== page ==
- Develops improved methods for providing services to the community
- Encourages problem-solving activities within the agency
For more information, please see www.pachiefs.org/accreditation.com.
Description / History of Department
The Lower Saucon Township Police Department consists of twenty-three employees and one K-9. Fifteen are full-time police officers, six are part-time police officers, and we have two full time civilian support staff. The department protects and serves over 10,000 citizens living in an approximately 25 square mile area which is primarily residential/rural, with several shopping centers and the Saucon Valley School District campus; and thousands of motorists who travel through our area every day. The department headquarters is located adjacent to the main Town Hall building, which was completed in 2002, and has many features common to the modern police building, including administrative offices, property/evidence processing and storage, squad room, armory, training room, interview rooms, holding cells, locker rooms, weight training/cardiovascular facilities, and a restricted parking compound with carport for our patrol fleet.
Records dating back to 1930 indicate that the Township Police Department of that time was comprised of 35 volunteers. They met at various volunteer fire companies as there was no police headquarters, and the chief, who received an annual salary of one dollar, had his office in the kitchen of his home. The force grew to 55 in the early 1940's, but gradually the numbers declined. A paid part-time force of three men was established in 1953, but they still were without headquarters. They held their meetings at the chief's house and, as volunteers did, used their private vehicles. The paid force grew in number, full-time positions were created, and a headquarters with a communications center was established in the old Town Hall, where it remained until 2002.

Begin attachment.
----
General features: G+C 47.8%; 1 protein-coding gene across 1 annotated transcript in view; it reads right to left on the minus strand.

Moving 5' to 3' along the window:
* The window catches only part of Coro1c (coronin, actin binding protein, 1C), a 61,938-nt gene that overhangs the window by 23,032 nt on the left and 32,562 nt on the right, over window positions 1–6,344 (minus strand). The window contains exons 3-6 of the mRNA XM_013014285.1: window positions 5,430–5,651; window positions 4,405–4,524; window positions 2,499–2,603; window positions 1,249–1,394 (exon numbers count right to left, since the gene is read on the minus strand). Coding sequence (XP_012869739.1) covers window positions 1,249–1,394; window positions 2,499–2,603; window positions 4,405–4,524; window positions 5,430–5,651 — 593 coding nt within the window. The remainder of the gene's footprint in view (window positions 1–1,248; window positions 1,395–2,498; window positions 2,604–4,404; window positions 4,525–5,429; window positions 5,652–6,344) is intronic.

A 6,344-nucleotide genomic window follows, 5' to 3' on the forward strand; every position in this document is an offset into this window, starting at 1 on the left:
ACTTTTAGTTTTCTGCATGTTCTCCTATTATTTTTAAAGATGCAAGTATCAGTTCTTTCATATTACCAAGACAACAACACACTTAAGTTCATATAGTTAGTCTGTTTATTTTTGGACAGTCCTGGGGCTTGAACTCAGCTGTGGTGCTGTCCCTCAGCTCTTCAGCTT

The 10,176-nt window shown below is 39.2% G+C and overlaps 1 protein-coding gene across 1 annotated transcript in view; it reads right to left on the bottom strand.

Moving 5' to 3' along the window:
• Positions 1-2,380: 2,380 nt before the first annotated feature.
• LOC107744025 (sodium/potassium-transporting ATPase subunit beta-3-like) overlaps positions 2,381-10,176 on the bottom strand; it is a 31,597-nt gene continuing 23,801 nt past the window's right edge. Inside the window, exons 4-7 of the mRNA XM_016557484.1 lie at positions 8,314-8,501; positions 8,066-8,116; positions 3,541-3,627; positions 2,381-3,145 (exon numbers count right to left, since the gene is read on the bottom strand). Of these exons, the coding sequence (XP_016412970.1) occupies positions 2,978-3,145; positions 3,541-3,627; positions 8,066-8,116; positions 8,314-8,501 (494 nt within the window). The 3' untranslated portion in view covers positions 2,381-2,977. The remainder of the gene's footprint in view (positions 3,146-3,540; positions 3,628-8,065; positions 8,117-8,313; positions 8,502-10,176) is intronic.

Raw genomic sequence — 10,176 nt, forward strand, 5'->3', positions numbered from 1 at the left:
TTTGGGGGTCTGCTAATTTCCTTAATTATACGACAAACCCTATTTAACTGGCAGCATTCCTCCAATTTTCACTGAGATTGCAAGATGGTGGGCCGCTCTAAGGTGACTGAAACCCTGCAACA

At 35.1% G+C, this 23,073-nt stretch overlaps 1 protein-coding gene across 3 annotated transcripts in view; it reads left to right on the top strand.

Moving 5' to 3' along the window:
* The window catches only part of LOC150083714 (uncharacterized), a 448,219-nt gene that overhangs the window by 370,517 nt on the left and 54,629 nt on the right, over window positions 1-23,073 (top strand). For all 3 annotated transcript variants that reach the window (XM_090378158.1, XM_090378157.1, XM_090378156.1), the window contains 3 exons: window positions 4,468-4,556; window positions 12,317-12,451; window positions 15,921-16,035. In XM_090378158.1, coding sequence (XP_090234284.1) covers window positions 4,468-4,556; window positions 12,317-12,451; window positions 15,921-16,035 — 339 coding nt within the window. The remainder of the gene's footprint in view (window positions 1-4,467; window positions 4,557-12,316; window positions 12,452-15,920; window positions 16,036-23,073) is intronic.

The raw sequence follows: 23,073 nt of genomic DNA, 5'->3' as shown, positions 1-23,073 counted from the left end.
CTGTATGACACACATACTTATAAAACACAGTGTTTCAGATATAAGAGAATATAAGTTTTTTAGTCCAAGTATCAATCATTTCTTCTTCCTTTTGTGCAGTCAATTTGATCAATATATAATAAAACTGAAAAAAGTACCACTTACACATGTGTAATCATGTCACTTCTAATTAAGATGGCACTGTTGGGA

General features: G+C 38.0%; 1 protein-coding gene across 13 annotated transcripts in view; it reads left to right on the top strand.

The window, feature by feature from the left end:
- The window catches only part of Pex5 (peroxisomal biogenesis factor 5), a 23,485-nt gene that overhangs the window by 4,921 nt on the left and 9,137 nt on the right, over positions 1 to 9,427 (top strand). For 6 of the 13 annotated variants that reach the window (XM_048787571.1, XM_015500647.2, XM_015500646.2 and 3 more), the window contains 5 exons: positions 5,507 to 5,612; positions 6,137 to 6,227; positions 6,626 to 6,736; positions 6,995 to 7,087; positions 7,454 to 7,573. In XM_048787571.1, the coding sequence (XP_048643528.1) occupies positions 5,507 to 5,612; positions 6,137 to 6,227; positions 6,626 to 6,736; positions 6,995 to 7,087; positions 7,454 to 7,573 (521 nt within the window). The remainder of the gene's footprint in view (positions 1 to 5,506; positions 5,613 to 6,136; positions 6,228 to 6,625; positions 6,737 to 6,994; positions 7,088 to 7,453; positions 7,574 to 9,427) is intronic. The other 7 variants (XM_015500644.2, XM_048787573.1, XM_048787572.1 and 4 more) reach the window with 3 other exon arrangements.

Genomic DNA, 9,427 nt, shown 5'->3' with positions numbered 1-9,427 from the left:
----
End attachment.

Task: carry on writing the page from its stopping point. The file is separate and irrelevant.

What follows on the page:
Mission Statement and Mission Objectives
The Mission of the Lower Saucon Township Police Department is to preserve the public peace and order, to protect life and property, and to enforce the laws of the United States, the Commonwealth, and the Township; to stimulate public awareness of law enforcement programs through the conduct of safety and crime prevention educational activities and community relations programs; and to provide prompt and courteous assistance to the public.
In order to accomplish this mission, we shall perform at least the following functions:
- Provide diligent police presence and availability throughout the Township on a 24-hour basis.
- Respond to reports of criminal events, requests for police service, and any Township occurrence in which police may be of assistance, in a timely manner.
- Perform to the utmost of our abilities, in a courteous manner, doing all we can do toward the thorough and efficient resolution of all manner of incident brought to our attention.
- Maintain responsive contact and communication with complainants, witnesses, and victims.
- Encourage community compliance with laws and participation in public safety through crime prevention and education programs, community relations activities, and in setting examples for the public to follow.